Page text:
﻿ Iyika

Iyika

Olaniyan, in Philadelphia, PA, has discovered some fascinating relationships between circle lengths and areas.  Here is his summary of a few of his findings.  It is his express wish that these ideas be used to help many children find exciting math connections.

Iyika

This a Yoruba word that  mean “circles” and it is the name of a method of measuring a circle’s area, vertically or horizontally.  The first term is of the Yoruba language, the second term is of the Swahili language, and the third term is of the English language.  Here the X axis, or the independent variable, is along the circle’s diameter line, which is labeled according to what percent of the diameter line’s total length is every particular length on the diameter line from its far left point.  The Y axis measures the percent of the circle that is below plus above the circle’s diameter line and left of the vertical dividing line that separates that part of the circle that has been included from that part of the circle that has not been included.  This vertical line can be moved to the left or to the right to decrease or to increase the amount of the circle's area that is included or accounted-for.

To find the circle’s area percent of the circle’s total area the circle is weighed.  Then a new vertical strip of the circle is weighed and summed with other circle parts to show any usual or unusual patterns.  Here we can find what percent of the total circle’s weight is the new vertical strip of the circle.  With that we can find the area, which must have a similar relationship to the total area of the circle as it has to the total weight of the circle.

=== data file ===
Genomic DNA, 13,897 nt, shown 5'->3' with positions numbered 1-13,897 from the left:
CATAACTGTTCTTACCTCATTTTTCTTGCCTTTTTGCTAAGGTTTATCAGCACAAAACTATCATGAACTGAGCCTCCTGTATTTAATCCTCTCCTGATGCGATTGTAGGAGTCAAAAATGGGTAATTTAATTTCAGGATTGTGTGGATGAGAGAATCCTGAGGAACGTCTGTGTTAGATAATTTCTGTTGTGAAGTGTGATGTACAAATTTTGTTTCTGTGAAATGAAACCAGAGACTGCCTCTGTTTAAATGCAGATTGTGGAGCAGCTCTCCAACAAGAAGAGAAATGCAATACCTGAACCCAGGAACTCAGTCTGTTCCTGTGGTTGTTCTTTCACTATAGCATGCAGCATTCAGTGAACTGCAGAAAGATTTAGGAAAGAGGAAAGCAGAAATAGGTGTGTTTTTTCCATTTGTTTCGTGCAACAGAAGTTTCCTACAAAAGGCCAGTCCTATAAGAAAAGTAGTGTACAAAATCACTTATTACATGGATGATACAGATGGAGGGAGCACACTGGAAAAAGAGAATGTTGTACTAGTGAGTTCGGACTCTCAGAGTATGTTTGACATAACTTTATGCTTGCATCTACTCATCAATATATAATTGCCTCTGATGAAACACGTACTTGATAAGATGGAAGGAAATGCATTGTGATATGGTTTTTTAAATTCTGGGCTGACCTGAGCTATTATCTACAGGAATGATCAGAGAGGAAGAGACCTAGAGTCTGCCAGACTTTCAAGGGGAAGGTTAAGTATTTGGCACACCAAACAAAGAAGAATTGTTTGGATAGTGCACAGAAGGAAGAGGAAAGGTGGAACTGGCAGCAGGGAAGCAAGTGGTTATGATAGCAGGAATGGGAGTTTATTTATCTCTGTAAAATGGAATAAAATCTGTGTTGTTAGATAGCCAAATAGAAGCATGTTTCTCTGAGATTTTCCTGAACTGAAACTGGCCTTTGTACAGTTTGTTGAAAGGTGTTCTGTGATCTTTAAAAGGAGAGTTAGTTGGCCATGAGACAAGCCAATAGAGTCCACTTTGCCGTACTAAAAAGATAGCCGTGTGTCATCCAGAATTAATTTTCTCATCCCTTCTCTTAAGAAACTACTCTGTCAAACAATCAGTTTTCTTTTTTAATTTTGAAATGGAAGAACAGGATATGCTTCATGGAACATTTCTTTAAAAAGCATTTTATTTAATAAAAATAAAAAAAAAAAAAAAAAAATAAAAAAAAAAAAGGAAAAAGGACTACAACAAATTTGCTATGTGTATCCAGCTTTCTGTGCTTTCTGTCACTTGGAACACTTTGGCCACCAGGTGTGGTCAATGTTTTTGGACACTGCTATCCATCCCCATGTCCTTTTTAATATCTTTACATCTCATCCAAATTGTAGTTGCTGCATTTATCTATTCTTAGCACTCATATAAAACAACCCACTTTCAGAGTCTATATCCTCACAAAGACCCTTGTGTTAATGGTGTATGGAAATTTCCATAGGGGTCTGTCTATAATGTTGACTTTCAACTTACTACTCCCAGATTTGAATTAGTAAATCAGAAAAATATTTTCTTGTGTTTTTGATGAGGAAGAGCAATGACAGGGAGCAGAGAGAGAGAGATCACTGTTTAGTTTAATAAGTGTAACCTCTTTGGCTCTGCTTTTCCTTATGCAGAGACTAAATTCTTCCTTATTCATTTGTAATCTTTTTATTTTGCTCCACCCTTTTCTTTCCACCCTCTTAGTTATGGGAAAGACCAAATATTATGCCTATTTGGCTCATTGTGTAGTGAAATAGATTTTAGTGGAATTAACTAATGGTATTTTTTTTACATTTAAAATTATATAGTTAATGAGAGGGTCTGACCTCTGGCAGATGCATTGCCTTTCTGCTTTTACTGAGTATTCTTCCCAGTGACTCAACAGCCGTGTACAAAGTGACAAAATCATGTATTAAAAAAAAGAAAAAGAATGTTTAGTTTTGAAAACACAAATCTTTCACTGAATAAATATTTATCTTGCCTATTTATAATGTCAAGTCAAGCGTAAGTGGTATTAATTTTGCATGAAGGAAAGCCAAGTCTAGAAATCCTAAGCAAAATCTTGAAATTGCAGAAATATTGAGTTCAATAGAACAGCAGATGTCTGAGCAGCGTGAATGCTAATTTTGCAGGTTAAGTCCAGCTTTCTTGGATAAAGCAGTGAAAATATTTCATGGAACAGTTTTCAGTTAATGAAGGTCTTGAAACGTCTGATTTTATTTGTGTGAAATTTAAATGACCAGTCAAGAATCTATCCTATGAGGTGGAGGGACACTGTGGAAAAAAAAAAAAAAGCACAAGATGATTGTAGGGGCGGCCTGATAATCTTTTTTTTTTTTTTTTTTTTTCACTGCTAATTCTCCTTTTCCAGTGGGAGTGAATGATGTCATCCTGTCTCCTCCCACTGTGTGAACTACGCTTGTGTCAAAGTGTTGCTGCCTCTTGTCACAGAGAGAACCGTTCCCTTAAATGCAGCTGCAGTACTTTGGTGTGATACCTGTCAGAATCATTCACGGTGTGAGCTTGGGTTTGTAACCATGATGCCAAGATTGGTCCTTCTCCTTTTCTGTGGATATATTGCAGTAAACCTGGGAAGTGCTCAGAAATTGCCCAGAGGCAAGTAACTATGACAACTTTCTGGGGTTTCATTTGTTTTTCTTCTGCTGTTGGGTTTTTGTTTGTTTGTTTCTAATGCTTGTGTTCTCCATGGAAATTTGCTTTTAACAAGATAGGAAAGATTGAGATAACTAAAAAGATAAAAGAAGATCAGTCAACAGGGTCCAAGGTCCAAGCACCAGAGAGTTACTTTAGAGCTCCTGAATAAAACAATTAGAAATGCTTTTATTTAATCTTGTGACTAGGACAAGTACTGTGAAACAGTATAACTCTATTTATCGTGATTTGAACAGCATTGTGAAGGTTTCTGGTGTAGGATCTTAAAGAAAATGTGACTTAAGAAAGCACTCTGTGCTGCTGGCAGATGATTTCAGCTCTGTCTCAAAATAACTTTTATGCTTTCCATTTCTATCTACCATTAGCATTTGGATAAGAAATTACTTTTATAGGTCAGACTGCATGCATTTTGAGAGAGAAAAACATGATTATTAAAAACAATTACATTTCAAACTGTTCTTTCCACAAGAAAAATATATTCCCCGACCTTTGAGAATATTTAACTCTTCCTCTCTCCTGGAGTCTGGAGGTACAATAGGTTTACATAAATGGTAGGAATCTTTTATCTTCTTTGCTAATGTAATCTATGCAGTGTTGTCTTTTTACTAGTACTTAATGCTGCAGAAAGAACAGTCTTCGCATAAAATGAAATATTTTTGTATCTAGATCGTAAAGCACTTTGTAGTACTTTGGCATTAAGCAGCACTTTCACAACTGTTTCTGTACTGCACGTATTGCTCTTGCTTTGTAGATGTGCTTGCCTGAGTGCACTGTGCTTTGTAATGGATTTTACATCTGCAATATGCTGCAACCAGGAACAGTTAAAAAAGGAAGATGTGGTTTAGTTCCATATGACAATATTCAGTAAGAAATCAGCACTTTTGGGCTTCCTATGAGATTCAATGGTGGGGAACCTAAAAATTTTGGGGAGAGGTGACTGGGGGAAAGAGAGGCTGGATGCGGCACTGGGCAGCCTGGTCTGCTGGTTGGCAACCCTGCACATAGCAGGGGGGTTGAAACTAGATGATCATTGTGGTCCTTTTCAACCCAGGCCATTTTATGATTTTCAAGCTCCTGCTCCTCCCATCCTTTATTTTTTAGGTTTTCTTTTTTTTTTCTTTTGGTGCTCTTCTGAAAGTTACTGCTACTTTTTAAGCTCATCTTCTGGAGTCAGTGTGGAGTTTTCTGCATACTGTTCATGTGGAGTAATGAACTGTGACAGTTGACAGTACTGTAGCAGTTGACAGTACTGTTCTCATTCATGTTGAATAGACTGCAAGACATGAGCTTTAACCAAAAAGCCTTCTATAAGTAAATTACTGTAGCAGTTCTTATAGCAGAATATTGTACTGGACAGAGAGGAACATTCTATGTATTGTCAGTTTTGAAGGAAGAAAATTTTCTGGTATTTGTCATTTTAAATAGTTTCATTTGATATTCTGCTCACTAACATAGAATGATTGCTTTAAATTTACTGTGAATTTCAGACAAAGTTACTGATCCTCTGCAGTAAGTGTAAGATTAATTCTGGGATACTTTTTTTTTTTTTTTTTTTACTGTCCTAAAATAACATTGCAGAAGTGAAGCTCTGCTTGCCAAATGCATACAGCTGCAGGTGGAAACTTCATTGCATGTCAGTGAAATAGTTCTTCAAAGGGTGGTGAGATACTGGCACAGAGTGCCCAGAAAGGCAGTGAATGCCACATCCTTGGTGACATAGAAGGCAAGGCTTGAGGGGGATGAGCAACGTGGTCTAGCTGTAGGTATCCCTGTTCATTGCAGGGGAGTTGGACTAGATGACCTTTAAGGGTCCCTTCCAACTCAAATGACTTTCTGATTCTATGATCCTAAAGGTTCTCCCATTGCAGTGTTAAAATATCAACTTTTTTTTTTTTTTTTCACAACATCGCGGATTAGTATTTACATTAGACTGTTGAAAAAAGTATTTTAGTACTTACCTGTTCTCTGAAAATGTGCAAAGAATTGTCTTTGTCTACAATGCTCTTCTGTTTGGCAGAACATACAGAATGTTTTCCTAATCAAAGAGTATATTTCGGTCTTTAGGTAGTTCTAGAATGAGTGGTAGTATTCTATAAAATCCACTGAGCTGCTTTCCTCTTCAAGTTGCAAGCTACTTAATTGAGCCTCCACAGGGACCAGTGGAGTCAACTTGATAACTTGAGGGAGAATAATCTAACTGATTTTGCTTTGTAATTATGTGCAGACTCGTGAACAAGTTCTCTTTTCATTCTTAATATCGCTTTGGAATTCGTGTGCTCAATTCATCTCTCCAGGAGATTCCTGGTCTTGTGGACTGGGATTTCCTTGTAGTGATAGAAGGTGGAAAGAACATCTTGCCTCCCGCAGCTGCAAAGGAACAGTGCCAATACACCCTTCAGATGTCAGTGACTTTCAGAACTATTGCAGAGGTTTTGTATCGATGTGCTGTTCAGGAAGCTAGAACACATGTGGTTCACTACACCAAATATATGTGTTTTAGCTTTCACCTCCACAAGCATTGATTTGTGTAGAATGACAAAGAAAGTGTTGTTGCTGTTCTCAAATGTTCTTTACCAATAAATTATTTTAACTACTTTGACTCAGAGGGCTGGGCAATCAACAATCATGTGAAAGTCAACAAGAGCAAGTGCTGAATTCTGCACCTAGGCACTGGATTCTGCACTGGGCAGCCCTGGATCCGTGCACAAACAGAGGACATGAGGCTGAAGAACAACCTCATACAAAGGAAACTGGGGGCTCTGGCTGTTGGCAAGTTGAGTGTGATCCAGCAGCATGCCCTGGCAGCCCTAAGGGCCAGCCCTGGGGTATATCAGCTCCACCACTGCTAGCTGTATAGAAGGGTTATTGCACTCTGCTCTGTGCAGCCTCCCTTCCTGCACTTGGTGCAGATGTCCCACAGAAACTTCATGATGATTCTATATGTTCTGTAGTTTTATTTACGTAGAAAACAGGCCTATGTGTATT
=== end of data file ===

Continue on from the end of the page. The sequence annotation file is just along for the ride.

As we move a vertical dividing line from the diameter’s far left point the change in X is more than the change in Y until the fifty-fifth percent mark of X’s length is reached where the Y percent is fifty-six and six thousand two hundred and sixty-five ten thousands.  At fifty percent of line X’s length we have the fifty percent of Y area but later the change in Y will be greater than the change in X and the percent of the Circle above plus below the diameter line and left of the vertical dividing line will be greater than fifty percent of the circle’s area and the percent of X surpassed.  This difference will increase until the eighty percent mark of the X axis is reached.  From there the inequality will lesson until the one hundred degree mark of X and of Y is reached, where they will have equal values, one hundred percent, 100%.

There are variation of these facts.  The facts depend on the size of the circle and the diameter of the circle.

EXAMPLE A

 Letter X Y change Y Cum X % Y Cum % Y/X % or (Ycum%/Ymax)(1002/X%) A 1 0.4 0.4 5 2.4096 48.0000 B 2 0.5 0.9 10 5.4216 54.2000 C 3 0.7 1.6 15 9.6385 64.2900 D 4 0.8 2.4 20 14.4578 72.2891 E 5 0.9 3.3 25 19.8795 79.5180 F 6 0.9 4.2 30 25.3012 84.3373 G 7 1 5.2 35 31.3253 89.5008 H 8 1 6.2 40 37.3493 93.37325 I 9 1 7.2 45 43.3734 96.3855 J 10 1.1 8.3 50 50.0000 100.0000 K 11 1.1 9.4 55 56.6265 102.9400 L 12 1 10.4 60 62.6506 104.4100 M 13 1 11.4 65 68.6746 105.6400 N 14 1 12.4 70 74.6987 106.7000 O 15 0.9 13.3 75 80.1204 106.8300 P 16 0.9 14.2 80 85.5421 106.9270 Q 17 0.8 15.0 85 90.3614 106.3400 R 18 0.7 15.7 90 94.5783 105.0800 S 19 0.5 16.2 95 97.5903 102.7200 T 20 0.4 16.6 100 100.000 100.0000

Note that (ycum/Ymax)(1002/X%) equals any number of the far right column.

EXAMPLE B

 Let-  ter X Y change Y cum X Cum % Y Cum % (Y/X)% or (Ycum%/Ymax)(1002/X%) A 1 2.25 2.25 5 2.79 B 2 3.06 5.31 10 6.5987 C 3 3.44 8.31 15 10.8736 D 4 3.89 12.64 20 15.7077 E 5 4.51 17.15 25 21.3122 F 6 4.31 26.26 30 26.6683 G 7 4.83 26.29 35 32.6705 H 8 4.93 31.22 40 38.7970 I 9 4.99 36.21 45 44.9981 J 10 5.23 41.44 50 51.4974 K 11 5.06 46.50 55 57.7855 L 12 4.81 51.31 60 63.7628 M 13 4.64 55.95 65 69.5290 N 14 4.75 60.70 70 75.4318 107.7597685 O 15 4.38 65.08 75 80.8748 107.8331469 P 16 4.23 69.31 80 86.1314 107.664347 Q 17 4.07 73.38 85 91.1892 107.281486 R 18 2.94 76.32 90 94.8427 S 19 2.56 78.88 95 98.0241 T 20 1.59 80.47 100 100.0000

EXAMPLE C